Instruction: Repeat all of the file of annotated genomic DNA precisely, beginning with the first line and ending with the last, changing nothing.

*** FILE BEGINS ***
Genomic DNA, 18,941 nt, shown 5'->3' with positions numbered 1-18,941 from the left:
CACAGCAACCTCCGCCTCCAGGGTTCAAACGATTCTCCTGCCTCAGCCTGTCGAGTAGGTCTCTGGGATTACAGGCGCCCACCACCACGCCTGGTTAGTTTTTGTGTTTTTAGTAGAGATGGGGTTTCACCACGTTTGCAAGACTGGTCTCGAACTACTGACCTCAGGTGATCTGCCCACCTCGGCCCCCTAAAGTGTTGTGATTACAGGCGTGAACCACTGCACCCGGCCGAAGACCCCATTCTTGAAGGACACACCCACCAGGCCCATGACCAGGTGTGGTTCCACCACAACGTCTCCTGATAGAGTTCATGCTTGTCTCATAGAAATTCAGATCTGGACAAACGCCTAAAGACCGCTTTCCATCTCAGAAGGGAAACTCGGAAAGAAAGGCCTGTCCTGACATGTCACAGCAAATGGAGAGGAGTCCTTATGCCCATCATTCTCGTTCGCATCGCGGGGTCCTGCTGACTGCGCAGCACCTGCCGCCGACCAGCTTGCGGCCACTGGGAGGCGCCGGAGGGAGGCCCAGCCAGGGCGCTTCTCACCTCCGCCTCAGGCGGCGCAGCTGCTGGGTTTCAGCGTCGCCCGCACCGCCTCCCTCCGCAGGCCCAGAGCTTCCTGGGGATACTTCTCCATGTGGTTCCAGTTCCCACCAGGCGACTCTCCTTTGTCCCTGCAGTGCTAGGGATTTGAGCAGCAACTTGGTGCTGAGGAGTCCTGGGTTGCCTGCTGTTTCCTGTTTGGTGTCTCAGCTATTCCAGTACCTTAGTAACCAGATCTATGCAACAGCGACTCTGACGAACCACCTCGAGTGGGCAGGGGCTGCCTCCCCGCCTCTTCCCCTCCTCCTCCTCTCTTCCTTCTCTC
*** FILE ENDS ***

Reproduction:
Genomic DNA, 18,941 nt, shown 5'->3' with positions numbered 1-18,941 from the left:
CACAGCAACCTCCGCCTCCAGGGTTCAAACGATTCTCCTGCCTCAGCCTGTCGAGTAGGTCTCTGGGATTACAGGCGCCCACCACCACGCCTGGTTAGTTTTTGTGTTTTTAGTAGAGATGGGGTTTCACCACGTTTGCAAGACTGGTCTCGAACTACTGACCTCAGGTGATCTGCCCACCTCGGCCCCCTAAAGTGTTGTGATTACAGGCGTGAACCACTGCACCCGGCCGAAGACCCCATTCTTGAAGGACACACCCACCAGGCCCATGACCAGGTGTGGTTCCACCACAACGTCTCCTGATAGAGTTCATGCTTGTCTCATAGAAATTCAGATCTGGACAAACGCCTAAAGACCGCTTTCCATCTCAGAAGGGAAACTCGGAAAGAAAGGCCTGTCCTGACATGTCACAGCAAATGGAGAGGAGTCCTTATGCCCATCATTCTCGTTCGCATCGCGGGGTCCTGCTGACTGCGCAGCACCTGCCGCCGACCAGCTTGCGGCCACTGGGAGGCGCCGGAGGGAGGCCCAGCCAGGGCGCTTCTCACCTCCGCCTCAGGCGGCGCAGCTGCTGGGTTTCAGCGTCGCCCGCACCGCCTCCCTCCGCAGGCCCAGAGCTTCCTGGGGATACTTCTCCATGTGGTTCCAGTTCCCACCAGGCGACTCTCCTTTGTCCCTGCAGTGCTAGGGATTTGAGCAGCAACTTGGTGCTGAGGAGTCCTGGGTTGCCTGCTGTTTCCTGTTTGGTGTCTCAGCTATTCCAGTACCTTAGTAACCAGATCTATGCAACAGCGACTCTGACGAACCACCTCGAGTGGGCAGGGGCTGCCTCCCCGCCTCTTCCCCTCCTCCTCCTCTCTTCCTTCTCTC